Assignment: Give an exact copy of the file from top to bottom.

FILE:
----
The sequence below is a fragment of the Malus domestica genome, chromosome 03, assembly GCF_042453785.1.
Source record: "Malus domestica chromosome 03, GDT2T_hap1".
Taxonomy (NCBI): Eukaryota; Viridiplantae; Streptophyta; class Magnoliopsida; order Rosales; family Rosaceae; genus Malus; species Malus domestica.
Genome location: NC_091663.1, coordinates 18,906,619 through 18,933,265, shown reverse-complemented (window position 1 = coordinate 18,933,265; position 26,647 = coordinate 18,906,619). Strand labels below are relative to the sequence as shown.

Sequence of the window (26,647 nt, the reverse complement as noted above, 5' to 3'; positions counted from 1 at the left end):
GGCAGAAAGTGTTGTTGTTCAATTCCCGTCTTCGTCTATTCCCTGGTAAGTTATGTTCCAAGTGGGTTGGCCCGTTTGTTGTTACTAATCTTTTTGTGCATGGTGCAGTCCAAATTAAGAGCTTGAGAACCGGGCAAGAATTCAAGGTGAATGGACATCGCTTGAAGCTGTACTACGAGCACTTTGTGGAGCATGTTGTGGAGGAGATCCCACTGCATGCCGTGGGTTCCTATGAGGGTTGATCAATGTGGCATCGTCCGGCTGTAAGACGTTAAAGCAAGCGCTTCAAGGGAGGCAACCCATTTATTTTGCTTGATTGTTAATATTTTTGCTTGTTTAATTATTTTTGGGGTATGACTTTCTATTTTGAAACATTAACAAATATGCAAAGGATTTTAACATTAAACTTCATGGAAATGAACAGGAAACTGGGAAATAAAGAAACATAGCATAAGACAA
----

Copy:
The sequence below is a fragment of the Malus domestica genome, chromosome 03, assembly GCF_042453785.1.
Source record: "Malus domestica chromosome 03, GDT2T_hap1".
Taxonomy (NCBI): Eukaryota; Viridiplantae; Streptophyta; class Magnoliopsida; order Rosales; family Rosaceae; genus Malus; species Malus domestica.
Genome location: NC_091663.1, coordinates 18,906,619 through 18,933,265, shown reverse-complemented (window position 1 = coordinate 18,933,265; position 26,647 = coordinate 18,906,619). Strand labels below are relative to the sequence as shown.

Sequence of the window (26,647 nt, the reverse complement as noted above, 5' to 3'; positions counted from 1 at the left end):
GGCAGAAAGTGTTGTTGTTCAATTCCCGTCTTCGTCTATTCCCTGGTAAGTTATGTTCCAAGTGGGTTGGCCCGTTTGTTGTTACTAATCTTTTTGTGCATGGTGCAGTCCAAATTAAGAGCTTGAGAACCGGGCAAGAATTCAAGGTGAATGGACATCGCTTGAAGCTGTACTACGAGCACTTTGTGGAGCATGTTGTGGAGGAGATCCCACTGCATGCCGTGGGTTCCTATGAGGGTTGATCAATGTGGCATCGTCCGGCTGTAAGACGTTAAAGCAAGCGCTTCAAGGGAGGCAACCCATTTATTTTGCTTGATTGTTAATATTTTTGCTTGTTTAATTATTTTTGGGGTATGACTTTCTATTTTGAAACATTAACAAATATGCAAAGGATTTTAACATTAAACTTCATGGAAATGAACAGGAAACTGGGAAATAAAGAAACATAGCATAAGACAA